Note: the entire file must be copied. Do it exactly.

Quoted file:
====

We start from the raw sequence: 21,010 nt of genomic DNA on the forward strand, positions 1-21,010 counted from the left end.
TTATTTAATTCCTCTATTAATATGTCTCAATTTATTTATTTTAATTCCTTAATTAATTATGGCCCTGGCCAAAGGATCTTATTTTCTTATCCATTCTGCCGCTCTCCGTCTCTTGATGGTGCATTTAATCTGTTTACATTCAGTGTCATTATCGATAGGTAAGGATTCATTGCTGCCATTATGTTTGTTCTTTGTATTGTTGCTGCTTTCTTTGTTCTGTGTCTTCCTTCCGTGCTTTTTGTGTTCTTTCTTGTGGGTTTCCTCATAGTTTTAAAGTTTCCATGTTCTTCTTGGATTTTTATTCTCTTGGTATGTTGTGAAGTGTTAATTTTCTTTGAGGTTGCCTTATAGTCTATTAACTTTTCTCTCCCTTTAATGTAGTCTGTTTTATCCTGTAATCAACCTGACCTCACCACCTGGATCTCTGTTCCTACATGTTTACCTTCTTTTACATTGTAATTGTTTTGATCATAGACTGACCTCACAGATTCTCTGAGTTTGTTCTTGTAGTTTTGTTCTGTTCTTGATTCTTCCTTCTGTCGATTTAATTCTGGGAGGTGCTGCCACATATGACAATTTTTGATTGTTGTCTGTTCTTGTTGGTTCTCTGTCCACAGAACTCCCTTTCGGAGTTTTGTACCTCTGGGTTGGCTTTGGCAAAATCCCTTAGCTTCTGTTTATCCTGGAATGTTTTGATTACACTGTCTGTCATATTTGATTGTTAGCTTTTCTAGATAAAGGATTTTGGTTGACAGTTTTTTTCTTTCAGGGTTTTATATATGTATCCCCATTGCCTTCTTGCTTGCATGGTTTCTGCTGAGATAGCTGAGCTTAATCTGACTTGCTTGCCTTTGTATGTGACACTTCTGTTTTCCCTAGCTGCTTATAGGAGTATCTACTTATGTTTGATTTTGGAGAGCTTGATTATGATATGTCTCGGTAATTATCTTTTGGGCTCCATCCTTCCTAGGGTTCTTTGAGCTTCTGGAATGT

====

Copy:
We start from the raw sequence: 21,010 nt of genomic DNA on the forward strand, positions 1-21,010 counted from the left end.
TTATTTAATTCCTCTATTAATATGTCTCAATTTATTTATTTTAATTCCTTAATTAATTATGGCCCTGGCCAAAGGATCTTATTTTCTTATCCATTCTGCCGCTCTCCGTCTCTTGATGGTGCATTTAATCTGTTTACATTCAGTGTCATTATCGATAGGTAAGGATTCATTGCTGCCATTATGTTTGTTCTTTGTATTGTTGCTGCTTTCTTTGTTCTGTGTCTTCCTTCCGTGCTTTTTGTGTTCTTTCTTGTGGGTTTCCTCATAGTTTTAAAGTTTCCATGTTCTTCTTGGATTTTTATTCTCTTGGTATGTTGTGAAGTGTTAATTTTCTTTGAGGTTGCCTTATAGTCTATTAACTTTTCTCTCCCTTTAATGTAGTCTGTTTTATCCTGTAATCAACCTGACCTCACCACCTGGATCTCTGTTCCTACATGTTTACCTTCTTTTACATTGTAATTGTTTTGATCATAGACTGACCTCACAGATTCTCTGAGTTTGTTCTTGTAGTTTTGTTCTGTTCTTGATTCTTCCTTCTGTCGATTTAATTCTGGGAGGTGCTGCCACATATGACAATTTTTGATTGTTGTCTGTTCTTGTTGGTTCTCTGTCCACAGAACTCCCTTTCGGAGTTTTGTACCTCTGGGTTGGCTTTGGCAAAATCCCTTAGCTTCTGTTTATCCTGGAATGTTTTGATTACACTGTCTGTCATATTTGATTGTTAGCTTTTCTAGATAAAGGATTTTGGTTGACAGTTTTTTTCTTTCAGGGTTTTATATATGTATCCCCATTGCCTTCTTGCTTGCATGGTTTCTGCTGAGATAGCTGAGCTTAATCTGACTTGCTTGCCTTTGTATGTGACACTTCTGTTTTCCCTAGCTGCTTATAGGAGTATCTACTTATGTTTGATTTTGGAGAGCTTGATTATGATATGTCTCGGTAATTATCTTTTGGGCTCCATCCTTCCTAGGGTTCTTTGAGCTTCTGGAATGT